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How More Female Leaders Will Fix the Technology Skills Gap

Sunny Ackerman

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The number of female students taking computing is falling. Only 12% of computer science degrees are now being earned by women compared to 37% in 1984. Beyond that, a recent survey of tech professionals revealed that just 38% of workers believe that the company they work for is gender diverse; is it any wonder that young women are having second thoughts about a career in tech? There are some easy ways to get started, not only with attracting talent, but also nurturing it.

Recruitment

Getting Ads Right

When asking for a warrior or a ninja to complete the tech army, is it any wonder that there isn't a diverse response? Removing masculine terms ensures job descriptions aren't off-putting to female applicants. An easy rule is to aim to be bold rather than aggressive when wording them. It's not about fighting problems, but creating solutions.

Female-Friendly Benefits

Once there's a more diverse pool of people to interview, is the company being made as attractive as possible so that they want to join? Childcare can be a big factor for women making their next career move, and perks such as flexible working will be a big selling point to potential candidates. Are there clear policies to encourage a better work-life balance? These could be attractive for someone who is also trying to run a family.

Development

Mentoring

A male-dominated team may not be afraid to lean on each other for advice or to help transfer skills among each other. That doesn't mean everyone on a team will feel comfortable doing so. With 90% of women working in tech admitting they've faced gender bias, asking for help may not be as simple for some.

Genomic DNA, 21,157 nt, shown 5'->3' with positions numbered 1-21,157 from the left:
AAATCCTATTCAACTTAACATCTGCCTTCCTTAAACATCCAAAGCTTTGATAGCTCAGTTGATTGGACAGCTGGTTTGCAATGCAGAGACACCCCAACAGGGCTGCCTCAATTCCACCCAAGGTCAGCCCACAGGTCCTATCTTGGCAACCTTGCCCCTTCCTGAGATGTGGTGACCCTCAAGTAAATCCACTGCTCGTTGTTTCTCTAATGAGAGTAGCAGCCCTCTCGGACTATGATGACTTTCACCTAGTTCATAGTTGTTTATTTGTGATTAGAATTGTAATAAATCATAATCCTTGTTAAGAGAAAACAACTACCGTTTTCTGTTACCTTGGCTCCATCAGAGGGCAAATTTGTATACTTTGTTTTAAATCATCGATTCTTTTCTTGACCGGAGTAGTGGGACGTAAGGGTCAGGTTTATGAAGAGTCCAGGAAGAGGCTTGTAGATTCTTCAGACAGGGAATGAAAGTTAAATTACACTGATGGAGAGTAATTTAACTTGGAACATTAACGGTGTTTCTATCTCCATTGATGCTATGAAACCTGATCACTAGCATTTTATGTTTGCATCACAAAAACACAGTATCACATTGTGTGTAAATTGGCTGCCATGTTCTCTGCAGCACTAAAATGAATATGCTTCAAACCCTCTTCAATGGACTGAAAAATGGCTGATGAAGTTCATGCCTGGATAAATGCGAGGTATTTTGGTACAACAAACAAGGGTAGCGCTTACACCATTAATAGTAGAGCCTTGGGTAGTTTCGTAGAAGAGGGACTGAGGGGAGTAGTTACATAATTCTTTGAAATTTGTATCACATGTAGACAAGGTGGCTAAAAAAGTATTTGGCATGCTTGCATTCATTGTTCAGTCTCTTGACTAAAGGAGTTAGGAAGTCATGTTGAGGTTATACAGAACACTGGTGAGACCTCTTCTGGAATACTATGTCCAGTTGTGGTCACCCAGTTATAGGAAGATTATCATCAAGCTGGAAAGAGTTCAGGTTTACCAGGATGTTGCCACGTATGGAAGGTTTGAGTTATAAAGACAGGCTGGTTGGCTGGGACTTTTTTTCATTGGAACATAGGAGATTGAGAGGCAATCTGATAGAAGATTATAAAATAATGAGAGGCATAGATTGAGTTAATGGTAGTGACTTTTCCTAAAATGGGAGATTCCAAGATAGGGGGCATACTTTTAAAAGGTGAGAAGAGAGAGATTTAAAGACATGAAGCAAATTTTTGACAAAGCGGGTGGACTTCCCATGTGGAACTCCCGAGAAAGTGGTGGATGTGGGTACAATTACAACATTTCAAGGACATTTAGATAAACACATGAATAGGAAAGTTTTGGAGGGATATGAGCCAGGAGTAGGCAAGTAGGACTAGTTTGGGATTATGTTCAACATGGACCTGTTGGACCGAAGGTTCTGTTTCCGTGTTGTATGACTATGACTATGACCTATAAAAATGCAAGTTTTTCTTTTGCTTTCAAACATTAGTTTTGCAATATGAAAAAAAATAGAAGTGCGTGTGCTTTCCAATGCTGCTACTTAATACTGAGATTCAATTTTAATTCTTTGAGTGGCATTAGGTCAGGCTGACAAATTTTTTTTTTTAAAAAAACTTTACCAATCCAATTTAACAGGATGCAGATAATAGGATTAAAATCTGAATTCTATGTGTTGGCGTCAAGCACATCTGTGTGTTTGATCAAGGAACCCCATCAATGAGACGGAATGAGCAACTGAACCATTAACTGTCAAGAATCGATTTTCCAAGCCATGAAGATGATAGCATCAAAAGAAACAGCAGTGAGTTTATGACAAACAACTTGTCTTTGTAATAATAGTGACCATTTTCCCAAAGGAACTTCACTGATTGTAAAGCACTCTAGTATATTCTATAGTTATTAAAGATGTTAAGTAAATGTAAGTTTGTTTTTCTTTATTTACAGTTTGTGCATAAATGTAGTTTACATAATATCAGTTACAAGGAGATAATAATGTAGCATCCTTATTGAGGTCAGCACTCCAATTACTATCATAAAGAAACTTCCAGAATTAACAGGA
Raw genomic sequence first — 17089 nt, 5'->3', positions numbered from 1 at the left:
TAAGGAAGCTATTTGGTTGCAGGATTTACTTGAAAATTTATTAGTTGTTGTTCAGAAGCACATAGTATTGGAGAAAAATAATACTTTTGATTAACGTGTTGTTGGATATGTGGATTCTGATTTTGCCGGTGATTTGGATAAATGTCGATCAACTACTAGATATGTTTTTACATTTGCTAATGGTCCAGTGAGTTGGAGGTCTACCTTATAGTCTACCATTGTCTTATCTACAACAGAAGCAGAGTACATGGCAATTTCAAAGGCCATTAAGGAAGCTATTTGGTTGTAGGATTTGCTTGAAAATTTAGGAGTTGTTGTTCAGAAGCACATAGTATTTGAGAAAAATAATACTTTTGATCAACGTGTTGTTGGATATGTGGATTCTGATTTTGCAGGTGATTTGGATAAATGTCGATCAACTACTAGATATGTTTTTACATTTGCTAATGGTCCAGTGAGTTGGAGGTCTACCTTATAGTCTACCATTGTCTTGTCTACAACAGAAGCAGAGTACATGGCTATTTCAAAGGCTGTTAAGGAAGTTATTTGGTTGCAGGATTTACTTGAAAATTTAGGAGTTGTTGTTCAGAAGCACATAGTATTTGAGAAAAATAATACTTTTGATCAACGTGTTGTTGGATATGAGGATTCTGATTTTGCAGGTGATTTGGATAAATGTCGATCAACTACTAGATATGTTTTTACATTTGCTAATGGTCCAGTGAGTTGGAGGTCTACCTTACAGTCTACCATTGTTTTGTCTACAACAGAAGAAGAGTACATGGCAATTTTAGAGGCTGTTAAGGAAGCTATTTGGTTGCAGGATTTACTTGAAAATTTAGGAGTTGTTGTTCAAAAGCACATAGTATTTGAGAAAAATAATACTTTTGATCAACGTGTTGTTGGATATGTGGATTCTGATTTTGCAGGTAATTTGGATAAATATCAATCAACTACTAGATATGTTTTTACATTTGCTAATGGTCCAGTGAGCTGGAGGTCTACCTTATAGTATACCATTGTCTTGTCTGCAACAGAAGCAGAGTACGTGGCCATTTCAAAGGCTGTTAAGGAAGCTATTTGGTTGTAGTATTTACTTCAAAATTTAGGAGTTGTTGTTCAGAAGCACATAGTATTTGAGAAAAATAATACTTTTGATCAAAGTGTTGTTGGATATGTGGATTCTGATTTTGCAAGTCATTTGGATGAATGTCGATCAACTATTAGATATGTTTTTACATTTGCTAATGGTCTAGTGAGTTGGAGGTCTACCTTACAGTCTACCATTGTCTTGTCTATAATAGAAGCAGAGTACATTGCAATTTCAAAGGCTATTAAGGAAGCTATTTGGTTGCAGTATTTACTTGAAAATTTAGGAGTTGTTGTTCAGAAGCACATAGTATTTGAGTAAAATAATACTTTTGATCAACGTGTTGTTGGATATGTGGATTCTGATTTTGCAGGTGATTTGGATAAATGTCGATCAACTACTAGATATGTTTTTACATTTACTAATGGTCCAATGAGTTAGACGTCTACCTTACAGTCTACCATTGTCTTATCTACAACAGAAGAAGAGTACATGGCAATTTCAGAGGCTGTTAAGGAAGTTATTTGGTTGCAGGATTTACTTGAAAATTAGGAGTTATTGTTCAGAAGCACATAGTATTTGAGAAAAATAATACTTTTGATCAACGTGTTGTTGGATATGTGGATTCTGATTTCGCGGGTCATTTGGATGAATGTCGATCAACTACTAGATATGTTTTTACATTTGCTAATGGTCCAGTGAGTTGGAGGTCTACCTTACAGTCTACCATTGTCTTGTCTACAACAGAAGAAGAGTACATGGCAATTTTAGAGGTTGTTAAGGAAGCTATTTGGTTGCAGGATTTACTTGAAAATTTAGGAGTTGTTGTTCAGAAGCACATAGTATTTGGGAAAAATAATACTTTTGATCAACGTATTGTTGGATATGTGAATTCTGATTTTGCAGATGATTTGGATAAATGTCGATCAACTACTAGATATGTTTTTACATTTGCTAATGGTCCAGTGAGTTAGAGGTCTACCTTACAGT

Mentoring programs are a great way to make all employees feel that they have value. They will also allow a safe environment to further develop any skill sets. Having a female mentor could help give encouragement to women in a business as well as something to aspire to.

Championing Female Talent

If the organization is visible outside the office, see this as an opportunity to lead by example. As the quit rate for women is twice as high as it is for men, it's safe to say not being taken seriously is a big issue. If there is a conference or educational event coming up, utilize it. Show people that women are at the forefront of the business and that there is confidence in them to conduct demos or answer questions. Make it clear that the positive culture talked about on the website is more than just words and that the business is happy to let its diverse range of talent shine.

The rise of women in leadership positions will be gradual, but it can improve. However, it's vital that we start now or else an already embarrassing statistic will get worse at a time when we need more workers. Get recruitment right, and there will be a diverse pool of talent that can be nurtured and developed.

This may, in time, be followed by great leaders who can inspire the next generation. And the more great women working in technology at all levels, the closer we get to bridging the critical shortage of skills we are facing.

Sunny Ackerman is the president of Americas for Nigel Frank International. She is a veteran of recruitment with over 20 years of experience and a keen advocate of closing the gender gap and promoting the importance of equality. Recognized as an influential female leader, she has featured three times in the Staffing Industry Analyst Global Power 150 list.

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